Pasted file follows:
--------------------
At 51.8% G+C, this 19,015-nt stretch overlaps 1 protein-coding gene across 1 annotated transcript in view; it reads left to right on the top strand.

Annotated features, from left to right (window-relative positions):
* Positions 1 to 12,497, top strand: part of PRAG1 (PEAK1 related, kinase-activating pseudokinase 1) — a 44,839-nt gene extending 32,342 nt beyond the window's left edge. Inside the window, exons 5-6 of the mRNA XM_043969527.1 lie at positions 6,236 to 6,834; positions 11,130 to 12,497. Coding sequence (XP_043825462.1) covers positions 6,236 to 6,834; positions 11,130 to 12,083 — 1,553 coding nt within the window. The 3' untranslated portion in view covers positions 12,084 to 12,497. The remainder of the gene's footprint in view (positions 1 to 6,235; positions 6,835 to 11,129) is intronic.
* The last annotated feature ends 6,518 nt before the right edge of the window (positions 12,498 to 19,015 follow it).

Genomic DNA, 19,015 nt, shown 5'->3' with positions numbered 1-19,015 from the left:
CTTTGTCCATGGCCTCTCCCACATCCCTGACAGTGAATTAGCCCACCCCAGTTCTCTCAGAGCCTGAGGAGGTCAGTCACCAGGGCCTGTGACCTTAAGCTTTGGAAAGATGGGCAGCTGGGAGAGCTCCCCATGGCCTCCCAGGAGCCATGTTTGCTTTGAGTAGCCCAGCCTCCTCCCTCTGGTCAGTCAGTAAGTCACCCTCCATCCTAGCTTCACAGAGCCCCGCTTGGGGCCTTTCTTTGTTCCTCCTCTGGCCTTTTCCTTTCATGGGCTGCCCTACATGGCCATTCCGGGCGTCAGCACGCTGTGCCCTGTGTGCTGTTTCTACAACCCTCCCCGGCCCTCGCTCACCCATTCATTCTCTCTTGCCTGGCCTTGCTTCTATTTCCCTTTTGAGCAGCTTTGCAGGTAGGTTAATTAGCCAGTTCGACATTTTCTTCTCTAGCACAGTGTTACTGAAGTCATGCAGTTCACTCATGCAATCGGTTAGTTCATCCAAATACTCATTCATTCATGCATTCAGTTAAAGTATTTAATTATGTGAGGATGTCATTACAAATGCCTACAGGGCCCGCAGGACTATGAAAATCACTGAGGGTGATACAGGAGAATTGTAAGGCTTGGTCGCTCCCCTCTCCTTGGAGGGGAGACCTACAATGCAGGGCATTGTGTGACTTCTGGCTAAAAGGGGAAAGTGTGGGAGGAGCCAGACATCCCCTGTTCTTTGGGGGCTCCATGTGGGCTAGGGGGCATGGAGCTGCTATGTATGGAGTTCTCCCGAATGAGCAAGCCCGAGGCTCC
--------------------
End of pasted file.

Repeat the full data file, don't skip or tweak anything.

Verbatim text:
At 51.8% G+C, this 19,015-nt stretch overlaps 1 protein-coding gene across 1 annotated transcript in view; it reads left to right on the top strand.

Annotated features, from left to right (window-relative positions):
* Positions 1 to 12,497, top strand: part of PRAG1 (PEAK1 related, kinase-activating pseudokinase 1) — a 44,839-nt gene extending 32,342 nt beyond the window's left edge. Inside the window, exons 5-6 of the mRNA XM_043969527.1 lie at positions 6,236 to 6,834; positions 11,130 to 12,497. Coding sequence (XP_043825462.1) covers positions 6,236 to 6,834; positions 11,130 to 12,083 — 1,553 coding nt within the window. The 3' untranslated portion in view covers positions 12,084 to 12,497. The remainder of the gene's footprint in view (positions 1 to 6,235; positions 6,835 to 11,129) is intronic.
* The last annotated feature ends 6,518 nt before the right edge of the window (positions 12,498 to 19,015 follow it).

Genomic DNA, 19,015 nt, shown 5'->3' with positions numbered 1-19,015 from the left:
CTTTGTCCATGGCCTCTCCCACATCCCTGACAGTGAATTAGCCCACCCCAGTTCTCTCAGAGCCTGAGGAGGTCAGTCACCAGGGCCTGTGACCTTAAGCTTTGGAAAGATGGGCAGCTGGGAGAGCTCCCCATGGCCTCCCAGGAGCCATGTTTGCTTTGAGTAGCCCAGCCTCCTCCCTCTGGTCAGTCAGTAAGTCACCCTCCATCCTAGCTTCACAGAGCCCCGCTTGGGGCCTTTCTTTGTTCCTCCTCTGGCCTTTTCCTTTCATGGGCTGCCCTACATGGCCATTCCGGGCGTCAGCACGCTGTGCCCTGTGTGCTGTTTCTACAACCCTCCCCGGCCCTCGCTCACCCATTCATTCTCTCTTGCCTGGCCTTGCTTCTATTTCCCTTTTGAGCAGCTTTGCAGGTAGGTTAATTAGCCAGTTCGACATTTTCTTCTCTAGCACAGTGTTACTGAAGTCATGCAGTTCACTCATGCAATCGGTTAGTTCATCCAAATACTCATTCATTCATGCATTCAGTTAAAGTATTTAATTATGTGAGGATGTCATTACAAATGCCTACAGGGCCCGCAGGACTATGAAAATCACTGAGGGTGATACAGGAGAATTGTAAGGCTTGGTCGCTCCCCTCTCCTTGGAGGGGAGACCTACAATGCAGGGCATTGTGTGACTTCTGGCTAAAAGGGGAAAGTGTGGGAGGAGCCAGACATCCCCTGTTCTTTGGGGGCTCCATGTGGGCTAGGGGGCATGGAGCTGCTATGTATGGAGTTCTCCCGAATGAGCAAGCCCGAGGCTCC